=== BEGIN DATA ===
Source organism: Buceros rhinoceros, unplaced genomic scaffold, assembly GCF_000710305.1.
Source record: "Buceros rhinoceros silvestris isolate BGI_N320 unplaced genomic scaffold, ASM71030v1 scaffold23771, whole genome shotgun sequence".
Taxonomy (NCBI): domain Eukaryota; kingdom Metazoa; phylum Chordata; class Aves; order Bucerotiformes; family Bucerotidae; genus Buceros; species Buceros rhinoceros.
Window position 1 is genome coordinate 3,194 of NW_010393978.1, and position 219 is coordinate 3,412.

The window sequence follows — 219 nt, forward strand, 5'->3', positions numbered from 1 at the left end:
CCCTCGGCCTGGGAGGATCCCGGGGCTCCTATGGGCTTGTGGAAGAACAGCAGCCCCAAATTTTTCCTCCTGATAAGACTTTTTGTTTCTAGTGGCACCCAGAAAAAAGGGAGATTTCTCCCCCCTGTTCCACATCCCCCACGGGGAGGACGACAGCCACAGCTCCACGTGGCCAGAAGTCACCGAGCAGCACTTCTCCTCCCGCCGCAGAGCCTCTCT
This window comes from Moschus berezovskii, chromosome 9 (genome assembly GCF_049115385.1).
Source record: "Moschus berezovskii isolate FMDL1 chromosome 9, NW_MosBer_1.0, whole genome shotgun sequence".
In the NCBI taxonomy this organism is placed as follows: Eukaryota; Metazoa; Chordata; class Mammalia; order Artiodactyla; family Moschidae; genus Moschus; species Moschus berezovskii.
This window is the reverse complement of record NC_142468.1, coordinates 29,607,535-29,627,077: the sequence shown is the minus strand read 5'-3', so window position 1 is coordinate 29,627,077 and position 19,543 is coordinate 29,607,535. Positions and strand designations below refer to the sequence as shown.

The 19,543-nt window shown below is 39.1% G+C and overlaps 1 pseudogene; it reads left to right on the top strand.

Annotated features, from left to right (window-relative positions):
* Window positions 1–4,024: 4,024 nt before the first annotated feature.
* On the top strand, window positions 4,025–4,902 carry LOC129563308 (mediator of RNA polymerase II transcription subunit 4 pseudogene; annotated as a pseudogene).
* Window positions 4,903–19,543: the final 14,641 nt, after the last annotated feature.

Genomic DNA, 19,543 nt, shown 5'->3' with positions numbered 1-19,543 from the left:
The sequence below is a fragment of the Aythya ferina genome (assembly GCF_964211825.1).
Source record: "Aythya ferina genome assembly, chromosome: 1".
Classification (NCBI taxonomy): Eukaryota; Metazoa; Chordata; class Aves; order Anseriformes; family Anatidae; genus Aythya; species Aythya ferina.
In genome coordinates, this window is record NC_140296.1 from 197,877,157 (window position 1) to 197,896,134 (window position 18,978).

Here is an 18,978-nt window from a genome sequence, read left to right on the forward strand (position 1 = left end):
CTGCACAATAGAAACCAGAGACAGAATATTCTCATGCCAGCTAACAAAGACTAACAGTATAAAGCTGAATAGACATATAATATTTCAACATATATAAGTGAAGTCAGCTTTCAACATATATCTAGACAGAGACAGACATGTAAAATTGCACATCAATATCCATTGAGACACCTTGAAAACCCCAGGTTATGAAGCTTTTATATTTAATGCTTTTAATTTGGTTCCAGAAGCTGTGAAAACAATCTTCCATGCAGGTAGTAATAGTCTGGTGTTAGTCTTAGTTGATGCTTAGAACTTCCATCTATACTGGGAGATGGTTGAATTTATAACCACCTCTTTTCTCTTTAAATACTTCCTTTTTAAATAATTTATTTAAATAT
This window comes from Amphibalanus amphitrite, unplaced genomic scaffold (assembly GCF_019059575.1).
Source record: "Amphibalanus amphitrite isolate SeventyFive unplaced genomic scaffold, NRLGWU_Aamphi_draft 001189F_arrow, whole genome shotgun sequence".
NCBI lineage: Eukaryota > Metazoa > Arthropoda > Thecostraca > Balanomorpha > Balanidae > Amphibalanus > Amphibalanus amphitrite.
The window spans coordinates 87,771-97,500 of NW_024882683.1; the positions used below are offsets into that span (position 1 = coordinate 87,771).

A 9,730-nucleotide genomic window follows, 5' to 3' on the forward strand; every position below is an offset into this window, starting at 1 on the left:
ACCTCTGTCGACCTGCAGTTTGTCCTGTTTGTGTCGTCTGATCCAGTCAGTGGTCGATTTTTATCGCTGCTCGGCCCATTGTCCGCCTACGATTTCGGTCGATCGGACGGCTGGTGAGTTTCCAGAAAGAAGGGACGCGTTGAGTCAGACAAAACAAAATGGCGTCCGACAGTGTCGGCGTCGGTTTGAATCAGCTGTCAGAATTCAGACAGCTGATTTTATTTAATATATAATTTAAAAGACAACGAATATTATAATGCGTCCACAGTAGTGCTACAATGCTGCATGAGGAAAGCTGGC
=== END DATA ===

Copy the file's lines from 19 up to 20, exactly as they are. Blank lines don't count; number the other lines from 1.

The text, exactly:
Classification (NCBI taxonomy): Eukaryota; Metazoa; Chordata; class Aves; order Anseriformes; family Anatidae; genus Aythya; species Aythya ferina.
In genome coordinates, this window is record NC_140296.1 from 197,877,157 (window position 1) to 197,896,134 (window position 18,978).